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  • Author: ONG Keng Yong
  • Publication Date: 04-2019
  • Content Type: Special Report
  • Institution: Center for Contemporary Arab Studies
  • Abstract: Ambassador ONG Keng Yong, who graduated from MAAS in 1983, remembers his time in Washington and sheds light on Singapore’s “price taker” approach to foreign policy.
  • Topic: International Relations, Foreign Policy, Diplomacy, Higher Education
  • Political Geography: Middle East, Asia, Arab Countries, Singapore, United States of America
  • Author: Nimmi Kurian
  • Publication Date: 04-2016
  • Content Type: Special Report
  • Institution: Centre for Policy Research, India
  • Abstract: A problematic set of binaries stands at the heart of India’s narrative on borders, one that has rendered its political signaling contradictory as well as virtually unintelligible. India’s border fencing project is a stark metaphor of this conflicted discourse, perching uneasily as it were between the feel-good narrative of rethinking borders as bridges on the one hand and an almost pathological fear of open borders on the other. This binary is what characterises India’s schizophrenic subregionalism, a discourse virtually in morbid fear of itself. The paper argues that this twisted logic runs the risk of turning against itself to subvert India’s subregional project itself. Its political fate is also critically linked to the larger question of how India perceives its role in the region and the extent to which it prioritises subregional integration as a regional public good.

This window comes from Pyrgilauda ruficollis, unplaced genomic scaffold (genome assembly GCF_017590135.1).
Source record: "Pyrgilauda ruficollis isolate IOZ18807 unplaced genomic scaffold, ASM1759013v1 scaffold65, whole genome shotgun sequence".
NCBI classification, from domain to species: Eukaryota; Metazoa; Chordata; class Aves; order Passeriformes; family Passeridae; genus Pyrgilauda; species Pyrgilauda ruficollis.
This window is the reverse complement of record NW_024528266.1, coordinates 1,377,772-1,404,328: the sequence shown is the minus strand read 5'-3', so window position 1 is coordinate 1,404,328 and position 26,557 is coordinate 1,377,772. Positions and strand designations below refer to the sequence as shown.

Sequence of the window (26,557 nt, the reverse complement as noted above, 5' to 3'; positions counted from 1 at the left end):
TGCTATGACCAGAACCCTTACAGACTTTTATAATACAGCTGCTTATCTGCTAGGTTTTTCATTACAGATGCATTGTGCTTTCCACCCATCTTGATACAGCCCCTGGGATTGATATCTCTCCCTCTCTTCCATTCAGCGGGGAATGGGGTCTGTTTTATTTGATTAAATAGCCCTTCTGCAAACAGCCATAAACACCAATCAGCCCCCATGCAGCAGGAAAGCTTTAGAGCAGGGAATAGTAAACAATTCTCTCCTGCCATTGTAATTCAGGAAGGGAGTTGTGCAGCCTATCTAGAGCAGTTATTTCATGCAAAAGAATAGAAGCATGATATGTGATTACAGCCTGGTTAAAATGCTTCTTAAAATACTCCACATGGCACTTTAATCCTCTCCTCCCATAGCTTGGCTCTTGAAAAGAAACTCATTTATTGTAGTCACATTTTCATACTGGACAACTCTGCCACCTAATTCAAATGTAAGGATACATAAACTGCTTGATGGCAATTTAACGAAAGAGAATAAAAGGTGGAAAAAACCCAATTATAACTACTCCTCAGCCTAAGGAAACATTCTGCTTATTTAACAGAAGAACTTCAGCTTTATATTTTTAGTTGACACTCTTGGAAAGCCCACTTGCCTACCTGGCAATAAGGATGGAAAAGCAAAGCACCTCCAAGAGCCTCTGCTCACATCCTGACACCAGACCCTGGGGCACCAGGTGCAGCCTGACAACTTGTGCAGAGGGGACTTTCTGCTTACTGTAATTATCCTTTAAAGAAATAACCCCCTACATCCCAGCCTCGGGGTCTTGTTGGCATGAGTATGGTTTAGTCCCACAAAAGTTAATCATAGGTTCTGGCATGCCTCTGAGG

• Topic: International Relations, Border Control, Regional Integration, Borders
  • Political Geography: South Asia, India, Asia
  • Author: Nimmi Kurian
  • Publication Date: 01-2016
  • Content Type: Special Report
  • Institution: Centre for Policy Research, India
  • Abstract: China’s growing water thirst lends an urgency to understand China’s resource choices, the possible conditions under which it is likely to exercise these choices and the ripple effects these are likely to have across the borders. While overinterpretation and hysteria has tended to take the place of informed scholarship and media, India’s official narrative has largely tended to downplay many of these concerns. The paper argues that the debate has also unwittingly ended up being a single-issue debate fixated on water diversion, in the process inadvertently diverting attention away from other equally important issues. Can we frame the water debate with China in ways that can create institutional entry points for a whole set of missing issues that are currently invisible to the mainstream policy and research gaze? India and China’s willingness to begin a subregional conversation on regional public goods could pave the way to designing norms of benefit sharing, negotiating trade-offs, and allocating risks and burdens on collective goods and bads in the region.
  • Topic: International Relations, Regional Cooperation, Natural Resources, Water, Negotiation
  • Political Geography: China, South Asia, India, Asia